Generally Accepted Accounting Principles
Most individuals who understand the basics of financial reporting are familiar with the phrase generally accepted accounting principles (GAAP) and will readily identify the Financial Accounting Standards Board (FASB) as the standard-setting body in the United States responsible for establishing accounting principles for nongovernmental entities. Some, however, may not be aware that there is no single reference source for GAAP because these principles are derived from a variety of sources. For example, although the FASB is responsible for issuing FASB Statements of Financial Accounting Standards, Interpretations, and Technical Bulletins, the FASB Emerging Issues Task Force (EITF) issues EITF Abstracts. The American Institute of Certified Public Accountants (AICPA) ceased issuing its Statements of Position in 2009.
It may seem that accounting principles could be generally accepted because of popular vote or consensus of opinion. GAAP, however, is a technical accounting phrase defined in Accounting Principles Board (APB) Statement No. 4, Basic Concepts and Accounting Principles Underlying Financial Statement of Business Enterprises, as “the conventions, rules, and procedures that define accepted accounting practice at a particular time.” GAAP includes not only broad guidelines of general application but also detailed practices and procedures that provide a standard by which to measure financial presentations. For the most part, in financial reporting, generally accepted implies substantial authoritative support.
THE GAAP HIERARCHY
Although there is no single reference source for GAAP, in 2008 the hierarchy established by the AICPA in Statement on Auditing Standards No. 69 (SAS 69), “The Meaning of ‘Present Fairly in Conformity with Generally Accepted Accounting Principles’” was replaced by the FASB's Statement 162, “The Hierarchy of Generally Accepted Accounting Principles.” Whereas SAS 69 was directed to the auditor rather than the entity, “Statement 162 addresses these issues by establishing that the GAAP hierarchy should be directed to entities because it is the entity (not its auditor) that is responsible for selecting accounting principles for financial statements that are presented in conformity with GAAP” (Financial Accounting Standards Board, 2008).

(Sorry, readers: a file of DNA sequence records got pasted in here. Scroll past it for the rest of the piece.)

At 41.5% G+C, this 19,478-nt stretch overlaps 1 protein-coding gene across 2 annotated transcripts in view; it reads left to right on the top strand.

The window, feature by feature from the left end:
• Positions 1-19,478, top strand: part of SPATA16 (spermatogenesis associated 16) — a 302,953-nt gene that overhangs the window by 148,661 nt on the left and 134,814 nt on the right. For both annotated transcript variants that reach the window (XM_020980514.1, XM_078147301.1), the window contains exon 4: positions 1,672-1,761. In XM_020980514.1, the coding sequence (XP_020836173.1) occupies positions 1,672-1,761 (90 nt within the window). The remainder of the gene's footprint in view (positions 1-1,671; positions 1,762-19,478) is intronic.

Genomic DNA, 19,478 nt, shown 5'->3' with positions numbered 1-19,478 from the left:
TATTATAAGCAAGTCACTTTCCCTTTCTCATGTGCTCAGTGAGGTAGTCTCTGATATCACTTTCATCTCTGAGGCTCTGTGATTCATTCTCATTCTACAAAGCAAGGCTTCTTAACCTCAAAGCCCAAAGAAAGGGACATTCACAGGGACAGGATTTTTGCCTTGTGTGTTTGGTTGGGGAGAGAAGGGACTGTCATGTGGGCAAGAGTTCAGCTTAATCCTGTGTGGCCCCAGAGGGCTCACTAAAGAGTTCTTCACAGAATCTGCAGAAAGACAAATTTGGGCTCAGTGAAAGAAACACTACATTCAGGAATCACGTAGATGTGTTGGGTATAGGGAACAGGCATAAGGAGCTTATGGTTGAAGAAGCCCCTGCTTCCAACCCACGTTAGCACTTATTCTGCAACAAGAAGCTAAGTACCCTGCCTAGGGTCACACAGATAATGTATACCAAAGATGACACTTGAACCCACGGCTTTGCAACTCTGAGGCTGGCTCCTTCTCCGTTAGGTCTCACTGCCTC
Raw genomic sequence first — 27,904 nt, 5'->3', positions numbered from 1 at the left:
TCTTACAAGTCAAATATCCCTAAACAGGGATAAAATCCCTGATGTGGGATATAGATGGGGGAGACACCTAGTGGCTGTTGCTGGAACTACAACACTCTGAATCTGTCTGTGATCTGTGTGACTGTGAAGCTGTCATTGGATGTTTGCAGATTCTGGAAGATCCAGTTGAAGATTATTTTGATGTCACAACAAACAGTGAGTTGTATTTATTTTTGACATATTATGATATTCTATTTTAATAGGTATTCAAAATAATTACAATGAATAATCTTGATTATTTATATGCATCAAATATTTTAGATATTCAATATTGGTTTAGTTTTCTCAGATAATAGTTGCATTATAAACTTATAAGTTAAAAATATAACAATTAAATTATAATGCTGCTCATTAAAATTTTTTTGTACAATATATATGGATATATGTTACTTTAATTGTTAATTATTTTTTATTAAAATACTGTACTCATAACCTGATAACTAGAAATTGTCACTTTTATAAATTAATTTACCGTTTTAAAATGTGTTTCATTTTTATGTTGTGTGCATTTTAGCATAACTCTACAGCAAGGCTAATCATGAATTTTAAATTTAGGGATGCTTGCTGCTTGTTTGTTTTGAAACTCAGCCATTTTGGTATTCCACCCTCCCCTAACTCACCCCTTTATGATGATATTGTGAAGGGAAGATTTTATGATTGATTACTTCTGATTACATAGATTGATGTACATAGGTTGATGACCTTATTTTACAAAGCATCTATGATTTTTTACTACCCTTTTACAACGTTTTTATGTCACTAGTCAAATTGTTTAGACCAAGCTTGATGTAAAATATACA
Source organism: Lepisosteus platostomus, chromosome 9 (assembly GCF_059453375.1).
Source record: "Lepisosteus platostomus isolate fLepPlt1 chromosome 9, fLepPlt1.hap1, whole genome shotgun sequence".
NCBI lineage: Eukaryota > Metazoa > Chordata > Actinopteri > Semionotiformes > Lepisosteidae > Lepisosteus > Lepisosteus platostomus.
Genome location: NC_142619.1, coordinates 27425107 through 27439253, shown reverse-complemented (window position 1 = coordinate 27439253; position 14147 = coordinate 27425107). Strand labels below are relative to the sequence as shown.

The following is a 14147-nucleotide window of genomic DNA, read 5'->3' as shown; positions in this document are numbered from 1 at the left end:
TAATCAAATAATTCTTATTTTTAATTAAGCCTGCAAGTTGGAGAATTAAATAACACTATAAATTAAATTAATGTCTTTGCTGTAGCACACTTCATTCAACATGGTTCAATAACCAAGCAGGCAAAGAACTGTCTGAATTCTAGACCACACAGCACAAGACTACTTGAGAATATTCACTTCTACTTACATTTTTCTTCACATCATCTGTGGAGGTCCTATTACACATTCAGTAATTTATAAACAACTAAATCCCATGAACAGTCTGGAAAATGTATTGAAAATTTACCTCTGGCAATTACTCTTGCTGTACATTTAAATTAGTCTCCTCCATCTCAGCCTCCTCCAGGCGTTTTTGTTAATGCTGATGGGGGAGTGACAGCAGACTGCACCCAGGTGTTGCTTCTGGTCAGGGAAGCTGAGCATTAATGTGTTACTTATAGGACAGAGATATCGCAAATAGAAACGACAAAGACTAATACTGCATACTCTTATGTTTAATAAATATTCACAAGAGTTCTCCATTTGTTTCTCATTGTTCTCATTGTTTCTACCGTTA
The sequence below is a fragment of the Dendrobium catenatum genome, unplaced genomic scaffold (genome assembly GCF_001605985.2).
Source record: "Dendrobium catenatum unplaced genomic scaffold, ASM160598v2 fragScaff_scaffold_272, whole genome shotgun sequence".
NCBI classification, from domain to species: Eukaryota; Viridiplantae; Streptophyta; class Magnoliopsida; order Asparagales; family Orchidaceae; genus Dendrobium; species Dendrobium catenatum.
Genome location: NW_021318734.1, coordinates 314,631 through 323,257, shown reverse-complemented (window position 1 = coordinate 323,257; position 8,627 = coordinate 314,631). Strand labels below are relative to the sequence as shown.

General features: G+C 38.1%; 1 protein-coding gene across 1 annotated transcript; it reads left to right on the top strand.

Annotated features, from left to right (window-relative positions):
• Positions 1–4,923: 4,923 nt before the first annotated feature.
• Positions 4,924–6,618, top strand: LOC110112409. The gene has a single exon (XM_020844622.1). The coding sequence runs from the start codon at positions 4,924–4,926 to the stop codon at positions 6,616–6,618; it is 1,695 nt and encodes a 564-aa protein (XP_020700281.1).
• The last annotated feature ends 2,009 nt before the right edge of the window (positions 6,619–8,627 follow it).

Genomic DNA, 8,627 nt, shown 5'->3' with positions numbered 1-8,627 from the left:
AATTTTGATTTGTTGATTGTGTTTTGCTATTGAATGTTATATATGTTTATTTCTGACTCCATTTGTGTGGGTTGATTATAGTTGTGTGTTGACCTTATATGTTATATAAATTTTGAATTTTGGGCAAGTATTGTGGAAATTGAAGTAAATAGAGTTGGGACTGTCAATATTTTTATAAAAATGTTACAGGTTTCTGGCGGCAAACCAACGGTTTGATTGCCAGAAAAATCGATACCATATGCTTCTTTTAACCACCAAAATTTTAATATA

The GAAP hierarchy includes four successive categories (A to D), each of which establishes a different level of authority. Generally speaking, if there is a conflict between accounting principles relevant to the circumstances from one or more sources in Categories A, B, C, or D, the treatment specified by the source in the higher category is then followed. In other words, Categories A through D of the hierarchy descend in authority. Therefore, Category A takes precedence over all others, Category B takes precedence over Categories C and D, and Category C takes precedence over Category D. If a situation is not covered by guidelines in Categories A through D, other accounting literature should be considered. That literature, however, should be consulted only when guidelines in higher categories are not applicable.
Category A. Category A consists of the following officially established accounting principles: (1) FASB Statements of Financial Accounting Standards and Interpretations, (2) FASB Statement 133 Implementation Issues, (3) FASB Staff Positions, (4) AICPA Accounting Research Bulletins (ARBs) and APB Opinions that are not superseded by actions of the FASB.
Category B. Category B consists of (1) FASB Technical Bulletins and, if cleared by the FASB, (2) AICPA Industry Audit and Accounting Guides. FASB Technical Bulletins provide timely guidance for applying Category A accounting principles and resolving accounting issues not directly addressed in those principles. The following kinds of guidance may be provided in a Technical Bulletin:
- Guidance that clarifies, explains, or elaborates on an underlying standard
- Guidance for a particular situation (usually a specific industry) that differs from the general application required by the standard in an ARB, APB Opinion, or FASB Statement or Interpretation. For example, the guidance in a Technical Bulletin may specify that the standard does not apply to enterprises in a particular industry or may provide for deferral of the effective date of a standard for that industry
- Guidance that addresses areas not directly covered by existing standards
Category C. Category C consists of (1) AICPA Accounting Standards Executive Committee (AcSEC) Practice Bulletins that have been cleared by the FASB, (2) consensus positions of the FASB EITF, and (3) the topics discussed in Appendix D of EITF Abstracts.